What’s a Key (shlissel) Challah?
On the first Shabbat following Passover, after a week deprived of yeasty breads, hassidic custom serves up not just any challah, but a shlissel or key challah. About seven weeks or fifty days later at Shavuot, challot boast ladders and other symbols signifying ascension to heaven. This key shaped bread or bread embedded with an actual key suggests such access. It pops out of the oven during the days of the Omer, marking the wilderness trek between the Exodus from Egypt and the gift of Torah at Mount Sinai.
The shlissel has several hassidic sources, including the Belzer and the Satmar rebbes. An early reference, perhaps the first, comes from a student of the Baal Shem Tov, Rabbi Pinchas Shapiro of Kovitz (b. 1726). He taught that during Pesach and for a short period following, the gates of heaven are open. In his view, the key challah focuses prayers in that interlude. Another early source, Rabbi Avraham Yehoshua Heshel, the Apter Rav (b. 1748), refers to it as an ancient custom citing Kabbalistic interpretations about opening the gates of livelihood when manna ceased as the ancient Hebrews entered the Land of Israel (Sefer Ohev Yisrael). There may also be a connection to the reading of Song of Songs for Chol Hamoed (the week of) Pesach, particularly the verse (5:2) “Open for me, my sister.” In addition, some views about the Omer identify each day of the counting with a gate and entrances. Kabbalist Jacob ben Sheshet of Spain connects gates with the five books of Moses as in “Fifty gates consist of five sets of ten gates, each set suggesting one of the five parts of the Pentateuch.”* In the middle of the night of the Shavuot study, the tikkun, the heavens are said to open briefly. The key embodies this heavenly aura.
Here are some tips for implementing a key design in your challah:
1. Find an elegant old key, clean it well, and impress it deeply into the top of the challah, using your favorite challah dough. Bake the challah as usual and serve with the key in place.
2. Shape the challah into a key form using a twisted or braided dough.
3. Create several knots from the dough and align them into the shape of a key.
4. Use a shaping dough recipe to mold a key to place on top of a braided challah.
Guided by the stunning shlissel challah, the spiritual journey of the omer progresses. This expansive season of growing sun and warmth, symbolized by its decorative challot, culminates at Shavuot, promising the opening our minds to Jewish learning and our hearts to God’s presence.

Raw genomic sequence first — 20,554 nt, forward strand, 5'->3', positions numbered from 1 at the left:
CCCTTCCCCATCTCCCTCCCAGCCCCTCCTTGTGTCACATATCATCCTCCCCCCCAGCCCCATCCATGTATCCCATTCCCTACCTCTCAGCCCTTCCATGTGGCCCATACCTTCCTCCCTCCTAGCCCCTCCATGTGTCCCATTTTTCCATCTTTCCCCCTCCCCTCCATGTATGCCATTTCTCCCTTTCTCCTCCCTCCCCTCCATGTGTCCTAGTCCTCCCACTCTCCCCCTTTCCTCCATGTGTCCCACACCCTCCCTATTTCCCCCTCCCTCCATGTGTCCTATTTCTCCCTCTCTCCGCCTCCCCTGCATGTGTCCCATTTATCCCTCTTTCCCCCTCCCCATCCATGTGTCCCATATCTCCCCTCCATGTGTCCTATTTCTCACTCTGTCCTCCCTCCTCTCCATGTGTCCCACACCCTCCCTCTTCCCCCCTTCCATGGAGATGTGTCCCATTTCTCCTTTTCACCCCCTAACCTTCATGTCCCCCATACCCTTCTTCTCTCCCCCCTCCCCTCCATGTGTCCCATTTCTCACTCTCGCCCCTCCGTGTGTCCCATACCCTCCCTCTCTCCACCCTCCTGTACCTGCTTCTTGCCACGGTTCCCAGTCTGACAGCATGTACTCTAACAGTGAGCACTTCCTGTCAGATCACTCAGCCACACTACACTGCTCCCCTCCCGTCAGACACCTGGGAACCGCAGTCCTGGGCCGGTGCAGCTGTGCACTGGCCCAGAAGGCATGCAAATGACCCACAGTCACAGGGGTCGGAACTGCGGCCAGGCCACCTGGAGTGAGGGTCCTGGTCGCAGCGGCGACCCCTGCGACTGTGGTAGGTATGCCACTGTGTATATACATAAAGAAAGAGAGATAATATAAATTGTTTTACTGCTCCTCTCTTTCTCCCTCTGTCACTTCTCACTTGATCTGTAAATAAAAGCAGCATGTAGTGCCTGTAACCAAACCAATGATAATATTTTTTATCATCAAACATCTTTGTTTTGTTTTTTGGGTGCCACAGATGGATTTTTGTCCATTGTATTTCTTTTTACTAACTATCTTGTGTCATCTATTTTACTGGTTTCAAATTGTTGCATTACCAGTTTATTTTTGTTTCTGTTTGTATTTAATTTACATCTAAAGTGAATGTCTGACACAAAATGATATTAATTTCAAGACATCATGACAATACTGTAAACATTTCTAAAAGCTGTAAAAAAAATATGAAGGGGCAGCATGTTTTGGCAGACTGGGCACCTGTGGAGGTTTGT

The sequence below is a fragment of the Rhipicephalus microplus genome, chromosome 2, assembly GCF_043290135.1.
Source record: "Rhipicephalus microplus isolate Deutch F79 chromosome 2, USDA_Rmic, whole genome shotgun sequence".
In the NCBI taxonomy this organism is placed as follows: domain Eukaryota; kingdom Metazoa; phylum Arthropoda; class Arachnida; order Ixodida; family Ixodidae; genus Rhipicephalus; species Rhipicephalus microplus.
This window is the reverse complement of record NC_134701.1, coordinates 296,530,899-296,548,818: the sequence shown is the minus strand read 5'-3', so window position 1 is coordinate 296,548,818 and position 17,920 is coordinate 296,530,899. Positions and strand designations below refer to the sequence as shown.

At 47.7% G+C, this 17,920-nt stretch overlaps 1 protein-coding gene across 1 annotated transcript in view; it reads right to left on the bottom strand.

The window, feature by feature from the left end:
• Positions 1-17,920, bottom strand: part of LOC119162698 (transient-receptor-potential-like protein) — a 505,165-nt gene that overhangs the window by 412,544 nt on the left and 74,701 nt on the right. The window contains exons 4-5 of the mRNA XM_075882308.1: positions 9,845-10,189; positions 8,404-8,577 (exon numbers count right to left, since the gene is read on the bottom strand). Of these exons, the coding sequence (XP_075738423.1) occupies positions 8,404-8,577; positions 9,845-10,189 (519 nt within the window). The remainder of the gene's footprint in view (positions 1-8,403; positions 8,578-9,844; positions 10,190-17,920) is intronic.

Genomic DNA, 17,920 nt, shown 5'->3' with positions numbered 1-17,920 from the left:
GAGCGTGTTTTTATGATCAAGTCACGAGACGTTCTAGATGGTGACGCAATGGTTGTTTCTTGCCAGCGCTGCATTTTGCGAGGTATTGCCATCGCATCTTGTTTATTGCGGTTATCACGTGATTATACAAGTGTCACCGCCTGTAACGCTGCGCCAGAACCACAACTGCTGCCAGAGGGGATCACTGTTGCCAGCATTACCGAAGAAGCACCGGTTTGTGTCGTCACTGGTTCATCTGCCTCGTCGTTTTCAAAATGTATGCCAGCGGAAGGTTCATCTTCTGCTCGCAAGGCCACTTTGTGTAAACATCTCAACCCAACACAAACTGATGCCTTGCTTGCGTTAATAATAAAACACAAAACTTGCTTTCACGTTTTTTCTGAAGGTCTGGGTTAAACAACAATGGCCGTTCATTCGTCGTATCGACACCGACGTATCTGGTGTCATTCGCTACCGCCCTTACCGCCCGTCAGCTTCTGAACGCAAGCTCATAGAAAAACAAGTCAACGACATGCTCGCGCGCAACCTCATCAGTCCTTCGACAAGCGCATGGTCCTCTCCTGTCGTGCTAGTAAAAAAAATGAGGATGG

Recipe for Fancy Shapes in Dough
Recipe for Shaping Fancy Symbols from Dough: Shaping Dough INGREDIENTS: (from “Traditional Recipes for Korovai” by The Ukrainian Museum) 4 cups regular flour 2 egg whites 1 cup milk 2 tablespoons oil Mix all the ingredients into a dense dough and knead for about 15-30 minutes. Place in a plastic bag and refrigerate overnight. WhenRead more ›
YEAST RAISED KHACHAPURI Recipe
YEAST RAISED KHACHAPURI Adapted from Darra Goldstein’s The Georgian Feast: The Vibrant Culture and Savory Food of the Republic of Georgia Yield: serves 8 to 12 DOUGH 2 ¼ teaspoons instant yeast ½ cup lukewarm whole milk (about 105º) ½ teaspoon sugar ½ cup lukewarm water 2 teaspoons salt 1 egg, lightly beaten, at roomRead more ›
Los Siete Cielos or Seven Heaven Challah Recipe
Los Siete Cielos or Seven Heaven Bread Adapted from Rabbi Robert Sternberg’s The Sephardic Kitchen: The Healthful Food and Rich Culture of the Mediterranean Jews Yield: one large bread Allow time for the shaping of the various elements of this challah and enjoy the anise flavored liqueur in the dough. INGREDIENTS: 1 teaspoon plus 1Read more ›
Cheese Babka Recipe
CHEESE BABKA RECIPE Adapted from Beth Hensperger’s The Bread Bible: 300 Favorite Recipes Yield: One large cake DOUGH 1 tablespoon active dry yeast Pinch sugar ¼ cup warm water (105º to 115º) ½ cup (1 stick) unsalted butter, melted ¼ cup sugar 1 ½ teaspoons salt 2 teaspoons vanilla extract ½ teaspoon almond extract ¾Read more ›
Some Previous Posts
(in alphabetical order)
- A Chocolate Cake for October's Tricks: Devil's Food
- A Shikker Challah
- Celebrating Ice Cream Month with Chocolate
- Choco-Travel Tips
- Chocolate Exhibit Hits the New York Times
- Chocolate Trail Broadens: "Semi[te] Sweet: On Jews and Chocolate" Travels
- How About Some Mindful Chocolate Tasting?
- Is that coffee or chocolate?
- Jews on the Chocolate Trail
- Launching The Chocolate Babka Project
- Lunch & Learn: Central Synagogue
- Lunch and Learn: Tasting the Best Chocolate
- Mothers and Survival by Chocolate
- On the Chocolate Trail in Belize’s Jungle
- Talking Chocolate in February
- Warm Up: 3 Historical Drinking Chocolate Recipes
- What? No Babka at Catskills Hotels? *